The American burying beetle makes a living out of eating the dead. A male and female find and bury a small dead animal, perhaps a rodent carcass. Reproduction occurs during summer months and eggs laid nearby soon hatch into grubs (larvae) which feed on the carrion for about a week. Both the male and female help care for the larvae. Next the larvae pupate and emerge as young adults a couple months later.
This beetle is distinctive with its bright orange-red and black body. Orange-red areas can be found on both wings, the area between head and body, and on the tips of each antenna. The American burying beetle can fly over a mile at night.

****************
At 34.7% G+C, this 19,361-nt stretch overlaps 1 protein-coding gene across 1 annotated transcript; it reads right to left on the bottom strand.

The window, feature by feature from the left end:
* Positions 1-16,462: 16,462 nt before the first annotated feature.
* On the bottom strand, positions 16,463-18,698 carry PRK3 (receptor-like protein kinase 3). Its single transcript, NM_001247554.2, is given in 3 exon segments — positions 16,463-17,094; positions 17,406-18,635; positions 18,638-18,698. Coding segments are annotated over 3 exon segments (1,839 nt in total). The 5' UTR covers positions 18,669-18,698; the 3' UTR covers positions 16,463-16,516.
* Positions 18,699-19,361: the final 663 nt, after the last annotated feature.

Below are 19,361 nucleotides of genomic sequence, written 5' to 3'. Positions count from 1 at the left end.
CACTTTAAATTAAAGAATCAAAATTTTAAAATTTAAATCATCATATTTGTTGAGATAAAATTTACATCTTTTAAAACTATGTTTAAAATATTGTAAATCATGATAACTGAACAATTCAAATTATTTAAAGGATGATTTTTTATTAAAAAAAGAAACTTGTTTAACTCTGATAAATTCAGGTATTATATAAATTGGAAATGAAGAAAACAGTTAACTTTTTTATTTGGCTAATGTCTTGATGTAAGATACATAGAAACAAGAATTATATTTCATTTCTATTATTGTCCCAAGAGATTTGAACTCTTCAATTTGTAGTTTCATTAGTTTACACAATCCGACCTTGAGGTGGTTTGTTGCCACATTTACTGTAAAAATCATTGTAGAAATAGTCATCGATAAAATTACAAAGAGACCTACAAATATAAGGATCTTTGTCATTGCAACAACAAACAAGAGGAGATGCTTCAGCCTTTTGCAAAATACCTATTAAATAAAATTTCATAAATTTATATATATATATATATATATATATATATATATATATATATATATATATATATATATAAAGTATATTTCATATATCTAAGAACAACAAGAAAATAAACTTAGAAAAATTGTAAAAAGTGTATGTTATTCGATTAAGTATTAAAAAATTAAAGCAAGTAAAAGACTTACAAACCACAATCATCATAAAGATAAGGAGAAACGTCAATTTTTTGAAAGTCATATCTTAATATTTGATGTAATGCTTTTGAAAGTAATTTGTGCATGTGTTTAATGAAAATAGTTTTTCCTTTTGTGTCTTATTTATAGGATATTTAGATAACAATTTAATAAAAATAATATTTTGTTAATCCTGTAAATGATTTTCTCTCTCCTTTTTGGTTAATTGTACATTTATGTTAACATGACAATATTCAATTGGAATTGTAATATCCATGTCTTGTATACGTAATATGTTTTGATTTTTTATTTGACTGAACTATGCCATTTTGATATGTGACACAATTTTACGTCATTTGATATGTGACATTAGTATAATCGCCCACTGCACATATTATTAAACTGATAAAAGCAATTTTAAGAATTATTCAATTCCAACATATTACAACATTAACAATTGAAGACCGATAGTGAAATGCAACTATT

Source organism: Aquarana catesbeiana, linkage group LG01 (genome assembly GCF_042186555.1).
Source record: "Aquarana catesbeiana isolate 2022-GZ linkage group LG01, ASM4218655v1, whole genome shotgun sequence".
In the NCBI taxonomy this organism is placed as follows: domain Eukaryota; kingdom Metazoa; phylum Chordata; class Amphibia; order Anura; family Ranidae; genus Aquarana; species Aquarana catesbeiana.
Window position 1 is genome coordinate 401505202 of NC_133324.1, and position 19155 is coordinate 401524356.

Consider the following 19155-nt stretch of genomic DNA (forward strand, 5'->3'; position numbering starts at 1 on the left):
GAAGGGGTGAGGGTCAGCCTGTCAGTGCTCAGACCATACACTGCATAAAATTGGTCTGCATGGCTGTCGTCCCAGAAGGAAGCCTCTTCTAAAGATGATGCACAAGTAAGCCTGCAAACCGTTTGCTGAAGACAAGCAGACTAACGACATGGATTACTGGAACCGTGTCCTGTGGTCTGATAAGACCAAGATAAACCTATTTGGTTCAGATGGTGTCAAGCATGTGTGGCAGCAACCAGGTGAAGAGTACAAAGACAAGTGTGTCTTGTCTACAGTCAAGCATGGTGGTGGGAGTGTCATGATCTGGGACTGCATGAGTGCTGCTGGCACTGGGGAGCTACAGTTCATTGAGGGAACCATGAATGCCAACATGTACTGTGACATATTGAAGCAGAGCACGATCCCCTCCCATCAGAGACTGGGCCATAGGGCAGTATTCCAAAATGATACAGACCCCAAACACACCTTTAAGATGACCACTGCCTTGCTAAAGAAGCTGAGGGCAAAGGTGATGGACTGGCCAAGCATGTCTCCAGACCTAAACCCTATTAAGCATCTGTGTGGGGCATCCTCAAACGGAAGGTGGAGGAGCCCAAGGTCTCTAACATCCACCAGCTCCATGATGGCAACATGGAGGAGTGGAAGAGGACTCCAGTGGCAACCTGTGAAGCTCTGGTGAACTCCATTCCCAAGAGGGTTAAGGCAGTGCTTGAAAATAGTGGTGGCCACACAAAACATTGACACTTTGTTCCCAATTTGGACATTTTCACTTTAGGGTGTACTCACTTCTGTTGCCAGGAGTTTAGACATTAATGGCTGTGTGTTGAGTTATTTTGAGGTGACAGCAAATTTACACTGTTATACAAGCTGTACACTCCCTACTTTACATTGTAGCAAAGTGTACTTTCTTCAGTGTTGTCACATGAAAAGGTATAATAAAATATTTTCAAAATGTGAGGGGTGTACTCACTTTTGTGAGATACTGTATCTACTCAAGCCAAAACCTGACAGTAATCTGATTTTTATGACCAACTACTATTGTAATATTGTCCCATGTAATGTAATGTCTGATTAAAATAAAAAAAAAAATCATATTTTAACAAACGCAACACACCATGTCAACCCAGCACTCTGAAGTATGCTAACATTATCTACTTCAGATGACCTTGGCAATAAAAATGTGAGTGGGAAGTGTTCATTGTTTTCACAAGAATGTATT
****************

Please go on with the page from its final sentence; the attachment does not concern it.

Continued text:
Where to see them: World of the Insect
Length: Up to 1.5 in
Lifespan: 1 yr
Ecological Role: Predator, scavenger, decomposer
Habitat: Grassland and forest
Diet: Live insects and carrion
Risk Status: Species at Risk (IUCN—Critically endangered)
Losing Beetles: The American burying beetle has been eradicated from 90% of its original range.
Range: Central United States (Nebraska, Kansas, Oklahoma) and Rhode Island
Bringing Beetles Back
The Cincinnati Zoo is part of a breeding and release program for the American burying beetle. On May 13, 2013, over 200 beetles raised at the Zoo were released at Fernald Preserve in southwestern Ohio.